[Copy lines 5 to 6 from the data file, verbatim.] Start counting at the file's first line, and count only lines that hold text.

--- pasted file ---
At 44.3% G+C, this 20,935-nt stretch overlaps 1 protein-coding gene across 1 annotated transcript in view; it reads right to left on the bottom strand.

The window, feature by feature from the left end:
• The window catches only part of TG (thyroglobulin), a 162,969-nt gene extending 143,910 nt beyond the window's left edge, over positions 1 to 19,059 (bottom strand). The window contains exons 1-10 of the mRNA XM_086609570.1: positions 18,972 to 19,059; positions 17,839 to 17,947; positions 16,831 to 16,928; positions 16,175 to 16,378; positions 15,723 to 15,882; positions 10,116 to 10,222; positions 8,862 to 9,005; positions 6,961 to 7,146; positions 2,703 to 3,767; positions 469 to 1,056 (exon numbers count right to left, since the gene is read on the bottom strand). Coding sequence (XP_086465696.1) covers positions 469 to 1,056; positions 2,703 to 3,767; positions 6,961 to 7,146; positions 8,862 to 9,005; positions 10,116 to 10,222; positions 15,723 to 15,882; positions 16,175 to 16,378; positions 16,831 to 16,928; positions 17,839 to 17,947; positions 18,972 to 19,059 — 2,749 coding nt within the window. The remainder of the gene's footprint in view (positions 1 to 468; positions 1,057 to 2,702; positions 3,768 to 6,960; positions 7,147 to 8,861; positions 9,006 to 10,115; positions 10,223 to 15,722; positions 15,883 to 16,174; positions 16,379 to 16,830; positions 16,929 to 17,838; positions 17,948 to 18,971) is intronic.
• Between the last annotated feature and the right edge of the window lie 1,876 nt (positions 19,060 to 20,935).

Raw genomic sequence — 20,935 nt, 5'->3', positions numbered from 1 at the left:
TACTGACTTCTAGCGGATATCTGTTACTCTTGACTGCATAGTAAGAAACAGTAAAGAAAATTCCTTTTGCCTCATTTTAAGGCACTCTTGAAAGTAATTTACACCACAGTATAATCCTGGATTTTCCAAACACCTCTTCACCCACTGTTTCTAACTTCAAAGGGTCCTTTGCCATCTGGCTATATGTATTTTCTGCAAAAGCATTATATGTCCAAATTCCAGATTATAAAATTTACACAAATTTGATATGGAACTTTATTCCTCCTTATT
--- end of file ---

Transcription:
Raw genomic sequence — 20,935 nt, 5'->3', positions numbered from 1 at the left:
TACTGACTTCTAGCGGATATCTGTTACTCTTGACTGCATAGTAAGAAACAGTAAAGAAAATTCCTTTTGCCTCATTTTAAGGCACTCTTGAAAGTAATTTACACCACAGTATAATCCTGGATTTTCCAAACACCTCTTCACCCACTGTTTCTAACTTCAAAGGGTCCTTTGCCATCTGGCTATATGTATTTTCTGCAAAAGCATTATATGTCCAAATTCCAGATTATAAAATTTACACAAATTTGATATGGAACTTTATTCCTCCTTATT